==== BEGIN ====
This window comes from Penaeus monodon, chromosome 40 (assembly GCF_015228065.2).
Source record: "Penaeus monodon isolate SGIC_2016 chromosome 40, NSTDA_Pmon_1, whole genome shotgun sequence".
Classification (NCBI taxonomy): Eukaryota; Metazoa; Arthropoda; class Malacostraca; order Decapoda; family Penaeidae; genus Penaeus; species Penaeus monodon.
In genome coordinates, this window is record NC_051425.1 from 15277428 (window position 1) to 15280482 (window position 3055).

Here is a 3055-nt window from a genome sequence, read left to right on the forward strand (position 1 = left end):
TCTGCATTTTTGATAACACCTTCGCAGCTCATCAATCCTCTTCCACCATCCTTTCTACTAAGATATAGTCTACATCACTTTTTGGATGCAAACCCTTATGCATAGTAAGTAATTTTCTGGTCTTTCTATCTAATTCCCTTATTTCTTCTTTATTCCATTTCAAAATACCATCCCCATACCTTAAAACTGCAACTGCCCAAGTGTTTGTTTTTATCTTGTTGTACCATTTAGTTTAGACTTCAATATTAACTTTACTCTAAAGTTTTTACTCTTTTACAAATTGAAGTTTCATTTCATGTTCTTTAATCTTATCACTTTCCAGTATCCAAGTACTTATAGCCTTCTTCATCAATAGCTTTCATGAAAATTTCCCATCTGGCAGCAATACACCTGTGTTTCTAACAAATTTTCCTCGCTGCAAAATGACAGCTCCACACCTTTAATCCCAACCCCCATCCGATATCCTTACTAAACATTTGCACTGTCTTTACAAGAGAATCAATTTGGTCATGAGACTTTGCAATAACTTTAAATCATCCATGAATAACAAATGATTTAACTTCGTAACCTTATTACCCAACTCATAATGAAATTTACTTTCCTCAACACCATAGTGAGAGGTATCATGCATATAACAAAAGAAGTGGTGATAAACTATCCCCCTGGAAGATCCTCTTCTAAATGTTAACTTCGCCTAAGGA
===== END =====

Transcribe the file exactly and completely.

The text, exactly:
This window comes from Penaeus monodon, chromosome 40 (assembly GCF_015228065.2).
Source record: "Penaeus monodon isolate SGIC_2016 chromosome 40, NSTDA_Pmon_1, whole genome shotgun sequence".
Classification (NCBI taxonomy): Eukaryota; Metazoa; Arthropoda; class Malacostraca; order Decapoda; family Penaeidae; genus Penaeus; species Penaeus monodon.
In genome coordinates, this window is record NC_051425.1 from 15277428 (window position 1) to 15280482 (window position 3055).

Here is a 3055-nt window from a genome sequence, read left to right on the forward strand (position 1 = left end):
TCTGCATTTTTGATAACACCTTCGCAGCTCATCAATCCTCTTCCACCATCCTTTCTACTAAGATATAGTCTACATCACTTTTTGGATGCAAACCCTTATGCATAGTAAGTAATTTTCTGGTCTTTCTATCTAATTCCCTTATTTCTTCTTTATTCCATTTCAAAATACCATCCCCATACCTTAAAACTGCAACTGCCCAAGTGTTTGTTTTTATCTTGTTGTACCATTTAGTTTAGACTTCAATATTAACTTTACTCTAAAGTTTTTACTCTTTTACAAATTGAAGTTTCATTTCATGTTCTTTAATCTTATCACTTTCCAGTATCCAAGTACTTATAGCCTTCTTCATCAATAGCTTTCATGAAAATTTCCCATCTGGCAGCAATACACCTGTGTTTCTAACAAATTTTCCTCGCTGCAAAATGACAGCTCCACACCTTTAATCCCAACCCCCATCCGATATCCTTACTAAACATTTGCACTGTCTTTACAAGAGAATCAATTTGGTCATGAGACTTTGCAATAACTTTAAATCATCCATGAATAACAAATGATTTAACTTCGTAACCTTATTACCCAACTCATAATGAAATTTACTTTCCTCAACACCATAGTGAGAGGTATCATGCATATAACAAAAGAAGTGGTGATAAACTATCCCCCTGGAAGATCCTCTTCTAAATGTTAACTTCGCCTAAGGA